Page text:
13. Pastor, Brígida. "A Romance Life in Novel Fiction: The Early Career and Works of Gertrudis Gómez de Avellaneda", Bulletin of Hispanic Studies, LXXV, No. 2 (1998): 169-181.
14. Santos, Nelly E. "Las ideas feministas de Gertrudis Gómez de Avellaneda". Spanish American Literature: From Romanticism to 'Modernismo' in Latin America. Eds. David William Foster & Daniel Altamiranda. New York & London: Garland, 1997: 100-105.
15. Schlau, Stacey. "Stranger in a Strange Land: The Discourse of Alienation in Gomez de Avellaneda's Abolitionist Novel Sab." Hispania 69.3 (September 1986): 495-503.
16. Scott, Nina. "Introduction". Sab and Autobiography. By Gómez de Avellaneda. Austin: University of Texas Press, 1993.
17. Scott, Nina. "Shoring up the 'Weaker Sex'. Avellaneda and Nineteenth-Century Gender Ideology". Reinterpreting the Spanish American Essay. Women Writers of the 19th and 20th Centuries. Ed. Doris Meyer. Austin: University of Texas, 1995: 57-67.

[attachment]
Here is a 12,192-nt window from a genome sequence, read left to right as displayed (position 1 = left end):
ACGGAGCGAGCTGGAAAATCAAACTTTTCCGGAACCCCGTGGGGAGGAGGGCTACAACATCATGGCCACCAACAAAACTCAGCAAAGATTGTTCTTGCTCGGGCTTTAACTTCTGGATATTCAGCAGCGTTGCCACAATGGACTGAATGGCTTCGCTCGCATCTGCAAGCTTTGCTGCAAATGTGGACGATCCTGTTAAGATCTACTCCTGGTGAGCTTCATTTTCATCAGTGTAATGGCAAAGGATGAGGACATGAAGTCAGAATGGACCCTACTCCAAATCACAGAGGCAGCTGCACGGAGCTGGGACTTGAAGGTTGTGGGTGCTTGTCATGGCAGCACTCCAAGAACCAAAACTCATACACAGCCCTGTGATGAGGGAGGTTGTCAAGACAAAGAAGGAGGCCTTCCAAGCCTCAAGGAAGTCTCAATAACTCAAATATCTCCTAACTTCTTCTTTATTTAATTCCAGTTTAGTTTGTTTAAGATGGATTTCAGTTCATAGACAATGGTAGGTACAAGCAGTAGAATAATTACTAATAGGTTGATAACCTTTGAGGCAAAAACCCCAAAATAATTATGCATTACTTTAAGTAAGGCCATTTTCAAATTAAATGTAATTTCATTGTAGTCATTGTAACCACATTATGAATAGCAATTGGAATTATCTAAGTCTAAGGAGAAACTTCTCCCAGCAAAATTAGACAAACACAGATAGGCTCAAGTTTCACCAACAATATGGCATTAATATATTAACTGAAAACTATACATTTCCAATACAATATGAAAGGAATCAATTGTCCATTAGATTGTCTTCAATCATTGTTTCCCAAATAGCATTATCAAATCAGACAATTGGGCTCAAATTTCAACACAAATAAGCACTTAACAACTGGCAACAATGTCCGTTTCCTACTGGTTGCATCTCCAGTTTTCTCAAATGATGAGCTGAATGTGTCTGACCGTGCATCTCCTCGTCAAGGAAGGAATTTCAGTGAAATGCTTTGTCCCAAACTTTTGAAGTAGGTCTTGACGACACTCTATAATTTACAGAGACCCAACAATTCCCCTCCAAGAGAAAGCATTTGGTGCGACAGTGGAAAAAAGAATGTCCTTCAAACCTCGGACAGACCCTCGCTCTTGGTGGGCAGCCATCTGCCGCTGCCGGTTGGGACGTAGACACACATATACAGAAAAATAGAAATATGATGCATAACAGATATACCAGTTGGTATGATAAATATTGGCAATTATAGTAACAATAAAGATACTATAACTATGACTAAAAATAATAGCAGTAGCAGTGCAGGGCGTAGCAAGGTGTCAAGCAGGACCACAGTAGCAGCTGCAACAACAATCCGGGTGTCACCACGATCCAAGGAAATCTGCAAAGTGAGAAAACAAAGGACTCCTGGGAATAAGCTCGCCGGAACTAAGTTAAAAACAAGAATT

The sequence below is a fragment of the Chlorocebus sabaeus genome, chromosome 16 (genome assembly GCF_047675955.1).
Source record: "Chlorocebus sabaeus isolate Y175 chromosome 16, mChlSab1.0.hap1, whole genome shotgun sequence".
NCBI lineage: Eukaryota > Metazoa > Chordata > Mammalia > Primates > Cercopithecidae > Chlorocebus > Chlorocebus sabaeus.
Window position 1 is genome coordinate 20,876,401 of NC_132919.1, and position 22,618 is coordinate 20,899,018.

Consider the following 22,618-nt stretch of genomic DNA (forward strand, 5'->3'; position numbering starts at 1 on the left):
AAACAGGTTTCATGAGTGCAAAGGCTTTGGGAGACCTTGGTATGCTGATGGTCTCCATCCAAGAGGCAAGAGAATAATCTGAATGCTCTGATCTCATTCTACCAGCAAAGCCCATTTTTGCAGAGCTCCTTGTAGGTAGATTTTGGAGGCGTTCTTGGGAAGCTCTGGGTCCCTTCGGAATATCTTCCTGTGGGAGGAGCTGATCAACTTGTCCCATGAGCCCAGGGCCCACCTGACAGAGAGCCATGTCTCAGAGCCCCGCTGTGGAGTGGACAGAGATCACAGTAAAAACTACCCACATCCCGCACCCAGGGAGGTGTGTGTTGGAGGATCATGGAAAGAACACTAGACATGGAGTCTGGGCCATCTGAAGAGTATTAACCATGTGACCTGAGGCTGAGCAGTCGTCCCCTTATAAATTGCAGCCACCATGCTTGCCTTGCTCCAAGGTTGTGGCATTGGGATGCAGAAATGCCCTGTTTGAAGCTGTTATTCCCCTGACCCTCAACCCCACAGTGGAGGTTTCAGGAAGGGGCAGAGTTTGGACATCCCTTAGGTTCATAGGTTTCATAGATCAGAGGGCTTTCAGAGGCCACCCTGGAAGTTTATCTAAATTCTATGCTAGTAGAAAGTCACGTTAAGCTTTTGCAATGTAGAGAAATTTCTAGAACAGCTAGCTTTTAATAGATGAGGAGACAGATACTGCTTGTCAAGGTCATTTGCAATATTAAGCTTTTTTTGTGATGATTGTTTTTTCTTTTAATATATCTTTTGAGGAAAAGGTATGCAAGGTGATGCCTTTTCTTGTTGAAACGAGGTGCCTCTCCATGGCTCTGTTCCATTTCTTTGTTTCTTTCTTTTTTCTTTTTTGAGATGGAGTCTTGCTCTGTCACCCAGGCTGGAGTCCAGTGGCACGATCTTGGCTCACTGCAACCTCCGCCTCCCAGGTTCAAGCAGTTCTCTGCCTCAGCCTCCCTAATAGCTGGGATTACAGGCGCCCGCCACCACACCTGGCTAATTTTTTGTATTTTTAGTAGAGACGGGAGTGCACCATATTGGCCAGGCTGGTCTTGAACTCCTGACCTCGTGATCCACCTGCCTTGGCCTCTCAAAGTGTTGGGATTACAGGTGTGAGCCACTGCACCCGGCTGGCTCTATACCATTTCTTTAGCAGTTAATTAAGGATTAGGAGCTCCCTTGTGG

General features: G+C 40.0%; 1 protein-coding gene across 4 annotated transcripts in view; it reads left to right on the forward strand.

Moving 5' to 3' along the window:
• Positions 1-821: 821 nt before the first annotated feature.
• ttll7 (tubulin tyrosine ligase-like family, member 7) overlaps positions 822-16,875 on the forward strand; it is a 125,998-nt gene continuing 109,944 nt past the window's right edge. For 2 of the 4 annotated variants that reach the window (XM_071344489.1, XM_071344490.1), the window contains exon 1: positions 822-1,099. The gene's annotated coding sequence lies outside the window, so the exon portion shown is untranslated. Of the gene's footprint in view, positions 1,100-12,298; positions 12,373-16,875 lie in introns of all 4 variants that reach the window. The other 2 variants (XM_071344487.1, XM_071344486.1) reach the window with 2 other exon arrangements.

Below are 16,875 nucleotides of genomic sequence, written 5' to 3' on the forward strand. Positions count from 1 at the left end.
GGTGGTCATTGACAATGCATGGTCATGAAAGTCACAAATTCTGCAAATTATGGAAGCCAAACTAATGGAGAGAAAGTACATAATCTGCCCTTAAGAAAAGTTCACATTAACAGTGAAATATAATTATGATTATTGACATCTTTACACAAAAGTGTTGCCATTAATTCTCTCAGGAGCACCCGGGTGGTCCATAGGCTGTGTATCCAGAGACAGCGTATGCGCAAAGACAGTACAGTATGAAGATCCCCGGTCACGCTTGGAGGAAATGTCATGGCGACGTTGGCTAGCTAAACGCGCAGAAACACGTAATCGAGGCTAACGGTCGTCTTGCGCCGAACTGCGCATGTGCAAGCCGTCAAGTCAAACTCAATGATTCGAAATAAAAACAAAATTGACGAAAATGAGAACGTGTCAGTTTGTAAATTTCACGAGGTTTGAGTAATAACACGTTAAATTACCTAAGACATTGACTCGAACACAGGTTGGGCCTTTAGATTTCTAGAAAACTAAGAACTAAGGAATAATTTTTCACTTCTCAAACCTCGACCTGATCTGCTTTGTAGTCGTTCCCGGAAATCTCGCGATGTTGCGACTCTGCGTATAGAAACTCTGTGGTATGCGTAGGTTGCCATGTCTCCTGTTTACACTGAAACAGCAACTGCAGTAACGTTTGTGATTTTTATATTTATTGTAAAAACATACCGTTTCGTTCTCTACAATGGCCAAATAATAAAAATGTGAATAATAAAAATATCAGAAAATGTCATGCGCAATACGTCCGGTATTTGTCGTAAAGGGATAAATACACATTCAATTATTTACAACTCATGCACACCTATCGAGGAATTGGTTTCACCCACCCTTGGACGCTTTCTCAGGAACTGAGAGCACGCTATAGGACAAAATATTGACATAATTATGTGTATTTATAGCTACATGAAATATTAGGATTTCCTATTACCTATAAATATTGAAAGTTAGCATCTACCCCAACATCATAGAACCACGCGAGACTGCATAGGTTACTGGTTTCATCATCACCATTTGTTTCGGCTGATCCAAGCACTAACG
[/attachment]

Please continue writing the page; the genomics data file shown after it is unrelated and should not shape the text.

18. Solow, Barbara L., ed. Slavery and the Rise of the Atlantic System. Cambridge: Cambridge University Press, 1991.
19. Sommer, Doris. "Sab C'est Moi". Foundational Fictions. The National Romances of Latin America. Berkeley: University of California Press, 1991.
20. Various authors. "Gertrudis Gómez de Avellaneda, 1814-1873". Nineteenth-Century Literature Criticism, Volume 111. Ed. Lynn M. Zott. Detroit: Thomson Gale, 2002: 1-76.
21. Ward, Thomas. "Nature and Civilization in Sab and the Nineteenth-Century Novel in Latin America". Hispanófila 126 (1999): 25-40.
22. Vittorio Caratozzolo. "Il teatro di Gertrudis Gómez de Avellaneda". Il Capitello del Sole, Bologna, p. 352 (2002).
Íàçàä ê ñïèñêó